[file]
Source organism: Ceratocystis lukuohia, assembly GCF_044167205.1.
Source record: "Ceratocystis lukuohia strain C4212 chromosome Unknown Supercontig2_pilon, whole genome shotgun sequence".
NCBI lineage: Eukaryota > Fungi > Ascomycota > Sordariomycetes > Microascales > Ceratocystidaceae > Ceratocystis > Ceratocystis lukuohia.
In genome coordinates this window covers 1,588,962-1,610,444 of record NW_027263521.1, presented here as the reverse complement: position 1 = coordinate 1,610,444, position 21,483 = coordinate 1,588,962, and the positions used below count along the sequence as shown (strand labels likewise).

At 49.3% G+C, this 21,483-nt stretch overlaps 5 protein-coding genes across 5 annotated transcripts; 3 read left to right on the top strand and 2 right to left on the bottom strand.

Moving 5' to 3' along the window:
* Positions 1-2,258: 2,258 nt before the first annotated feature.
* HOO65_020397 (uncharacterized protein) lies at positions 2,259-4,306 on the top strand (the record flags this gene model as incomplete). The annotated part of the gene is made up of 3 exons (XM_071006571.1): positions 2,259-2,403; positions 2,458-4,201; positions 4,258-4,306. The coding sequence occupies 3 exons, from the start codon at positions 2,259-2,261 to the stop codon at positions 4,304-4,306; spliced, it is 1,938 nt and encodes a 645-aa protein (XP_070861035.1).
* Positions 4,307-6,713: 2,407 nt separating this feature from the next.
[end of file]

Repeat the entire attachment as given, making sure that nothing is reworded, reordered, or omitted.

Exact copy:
Source organism: Ceratocystis lukuohia, assembly GCF_044167205.1.
Source record: "Ceratocystis lukuohia strain C4212 chromosome Unknown Supercontig2_pilon, whole genome shotgun sequence".
NCBI lineage: Eukaryota > Fungi > Ascomycota > Sordariomycetes > Microascales > Ceratocystidaceae > Ceratocystis > Ceratocystis lukuohia.
In genome coordinates this window covers 1,588,962-1,610,444 of record NW_027263521.1, presented here as the reverse complement: position 1 = coordinate 1,610,444, position 21,483 = coordinate 1,588,962, and the positions used below count along the sequence as shown (strand labels likewise).

At 49.3% G+C, this 21,483-nt stretch overlaps 5 protein-coding genes across 5 annotated transcripts; 3 read left to right on the top strand and 2 right to left on the bottom strand.

Moving 5' to 3' along the window:
* Positions 1-2,258: 2,258 nt before the first annotated feature.
* HOO65_020397 (uncharacterized protein) lies at positions 2,259-4,306 on the top strand (the record flags this gene model as incomplete). The annotated part of the gene is made up of 3 exons (XM_071006571.1): positions 2,259-2,403; positions 2,458-4,201; positions 4,258-4,306. The coding sequence occupies 3 exons, from the start codon at positions 2,259-2,261 to the stop codon at positions 4,304-4,306; spliced, it is 1,938 nt and encodes a 645-aa protein (XP_070861035.1).
* Positions 4,307-6,713: 2,407 nt separating this feature from the next.